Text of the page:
No, it’s not the end of the world, no matter what GOP Tea Party candidates might say. It’s the biggest news in my gardens since, well, since I discovered how photogenic coneflowers are.

Anyway, despite Cate’s experience at her and Paulette’s previous house, were neighborhood trumpet vines attempted to take over most of the Plain States, I planted a trumpet vine near my clothesline.

Around 2003 or so. Maybe 2004. A while ago.

I was hoping I can keep it contained, since it’s isolated from other gardens or ground. It stubbornly keeps sending up numerous root sappers, but—and this is the only good think I’ll say about Mr. Bunny—they apparently taste good to rabbits and have not been hard to control. True to form, the trumpet vine has been a vigorous grower. However, it has never bloomed, until now. There are now two isolated clusters of buds swelling, and, as you can see, the vine will officially bloom this year. My vine is blooming a month later than every other trumpet vine in Cedar Rapids that I’ve seen, but I am comfortable with late flowers.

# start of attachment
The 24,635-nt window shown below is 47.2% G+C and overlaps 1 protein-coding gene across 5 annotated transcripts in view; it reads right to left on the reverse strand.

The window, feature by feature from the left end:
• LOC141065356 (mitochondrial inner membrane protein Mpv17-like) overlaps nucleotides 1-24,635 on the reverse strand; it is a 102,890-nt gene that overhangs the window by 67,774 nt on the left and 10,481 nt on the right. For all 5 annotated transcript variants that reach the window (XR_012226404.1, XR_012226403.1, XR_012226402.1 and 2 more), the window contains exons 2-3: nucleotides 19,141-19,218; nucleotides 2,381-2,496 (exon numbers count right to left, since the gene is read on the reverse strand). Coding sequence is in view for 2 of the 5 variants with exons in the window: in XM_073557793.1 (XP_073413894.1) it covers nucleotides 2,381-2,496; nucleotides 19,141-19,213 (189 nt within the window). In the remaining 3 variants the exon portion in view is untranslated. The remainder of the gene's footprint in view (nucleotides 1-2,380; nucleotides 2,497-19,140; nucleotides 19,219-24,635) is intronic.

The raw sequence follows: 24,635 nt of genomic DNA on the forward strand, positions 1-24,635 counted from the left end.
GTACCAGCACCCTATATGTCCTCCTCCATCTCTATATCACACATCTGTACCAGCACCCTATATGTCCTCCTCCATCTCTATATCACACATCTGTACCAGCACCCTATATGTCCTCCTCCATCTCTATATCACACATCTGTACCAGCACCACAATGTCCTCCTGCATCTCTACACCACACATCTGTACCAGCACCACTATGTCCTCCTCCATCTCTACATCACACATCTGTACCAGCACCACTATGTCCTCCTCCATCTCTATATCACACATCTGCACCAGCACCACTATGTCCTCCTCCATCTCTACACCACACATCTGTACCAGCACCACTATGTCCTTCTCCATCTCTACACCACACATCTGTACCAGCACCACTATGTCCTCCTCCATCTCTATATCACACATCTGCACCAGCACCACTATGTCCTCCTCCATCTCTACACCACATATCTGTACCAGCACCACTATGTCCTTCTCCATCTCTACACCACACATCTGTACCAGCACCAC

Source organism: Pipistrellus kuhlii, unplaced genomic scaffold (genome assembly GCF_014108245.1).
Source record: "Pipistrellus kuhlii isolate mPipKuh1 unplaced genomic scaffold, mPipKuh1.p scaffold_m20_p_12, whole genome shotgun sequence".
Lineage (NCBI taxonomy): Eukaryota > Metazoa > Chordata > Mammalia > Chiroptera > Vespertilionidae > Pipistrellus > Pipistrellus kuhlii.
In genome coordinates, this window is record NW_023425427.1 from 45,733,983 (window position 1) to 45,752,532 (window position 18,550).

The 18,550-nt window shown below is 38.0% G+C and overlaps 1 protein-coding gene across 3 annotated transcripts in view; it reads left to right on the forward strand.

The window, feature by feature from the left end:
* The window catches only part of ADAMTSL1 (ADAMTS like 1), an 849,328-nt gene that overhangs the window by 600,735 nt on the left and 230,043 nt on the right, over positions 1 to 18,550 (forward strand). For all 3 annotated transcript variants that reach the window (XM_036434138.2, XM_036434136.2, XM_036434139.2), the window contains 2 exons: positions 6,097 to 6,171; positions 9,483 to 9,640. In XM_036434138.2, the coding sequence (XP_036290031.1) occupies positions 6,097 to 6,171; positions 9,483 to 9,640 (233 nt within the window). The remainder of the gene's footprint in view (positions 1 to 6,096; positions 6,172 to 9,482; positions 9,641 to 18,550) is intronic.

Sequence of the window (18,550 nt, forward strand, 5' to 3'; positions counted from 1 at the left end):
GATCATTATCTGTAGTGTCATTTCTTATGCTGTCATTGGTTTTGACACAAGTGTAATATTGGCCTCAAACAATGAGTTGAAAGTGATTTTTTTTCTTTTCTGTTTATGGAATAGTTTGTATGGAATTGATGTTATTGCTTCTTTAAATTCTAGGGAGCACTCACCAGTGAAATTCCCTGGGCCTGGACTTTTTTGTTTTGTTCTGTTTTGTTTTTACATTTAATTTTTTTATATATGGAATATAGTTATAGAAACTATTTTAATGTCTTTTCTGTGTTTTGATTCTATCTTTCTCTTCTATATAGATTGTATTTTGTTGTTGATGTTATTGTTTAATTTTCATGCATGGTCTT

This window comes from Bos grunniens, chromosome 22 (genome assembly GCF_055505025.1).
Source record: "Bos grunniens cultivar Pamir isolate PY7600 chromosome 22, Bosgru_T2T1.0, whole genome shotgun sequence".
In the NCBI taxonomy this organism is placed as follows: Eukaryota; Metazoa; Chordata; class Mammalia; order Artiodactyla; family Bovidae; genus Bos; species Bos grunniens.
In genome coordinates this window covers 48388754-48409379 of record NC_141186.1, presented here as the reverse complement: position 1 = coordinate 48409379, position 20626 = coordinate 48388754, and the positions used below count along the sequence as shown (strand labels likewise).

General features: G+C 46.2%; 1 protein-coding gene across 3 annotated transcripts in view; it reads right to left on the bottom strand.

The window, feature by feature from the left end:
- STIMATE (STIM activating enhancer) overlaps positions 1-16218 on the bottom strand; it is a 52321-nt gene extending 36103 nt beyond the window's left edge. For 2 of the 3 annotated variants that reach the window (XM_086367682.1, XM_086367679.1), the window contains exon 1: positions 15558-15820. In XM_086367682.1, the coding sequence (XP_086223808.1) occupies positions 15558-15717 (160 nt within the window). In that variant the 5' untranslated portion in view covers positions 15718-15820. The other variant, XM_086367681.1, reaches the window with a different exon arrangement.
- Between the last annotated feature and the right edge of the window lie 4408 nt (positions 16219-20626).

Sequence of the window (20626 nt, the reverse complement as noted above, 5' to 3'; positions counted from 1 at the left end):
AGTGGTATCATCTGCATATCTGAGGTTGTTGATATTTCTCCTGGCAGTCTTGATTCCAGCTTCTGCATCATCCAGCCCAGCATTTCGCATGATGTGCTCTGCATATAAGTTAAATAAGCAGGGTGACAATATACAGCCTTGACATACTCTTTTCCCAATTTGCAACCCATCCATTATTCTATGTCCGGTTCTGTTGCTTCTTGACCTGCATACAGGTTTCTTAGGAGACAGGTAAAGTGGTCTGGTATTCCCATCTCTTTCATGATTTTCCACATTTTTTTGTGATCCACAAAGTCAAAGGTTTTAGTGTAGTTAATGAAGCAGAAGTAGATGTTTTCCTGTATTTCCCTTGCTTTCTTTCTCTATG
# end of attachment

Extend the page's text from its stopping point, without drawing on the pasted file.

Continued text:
A tree addict can’t be too picky about when things bloom.

No butterflies, but some pretty coneflowers. Gallery below will feature day lilies and more coneflower shots.

Anyway, I have a minor bit of camera envy. A former student posted a pretty butterfly picture on a coneflower as her Facebook profile photo. She used a Nikon SLR to capture a butterfly perched on the flower. Nice shot, Mickey.

I would love to have a digital SLR. I’ll have to do something really impressive to get one for Christmas or birthday next year—and, unfortunately, it’s not the only beyond-regular-gift budget item I’ve been coveting these days (ever since the Continental died, I’ve wanted a racier bike, which would cost as much if not more than the swanky camera I also want).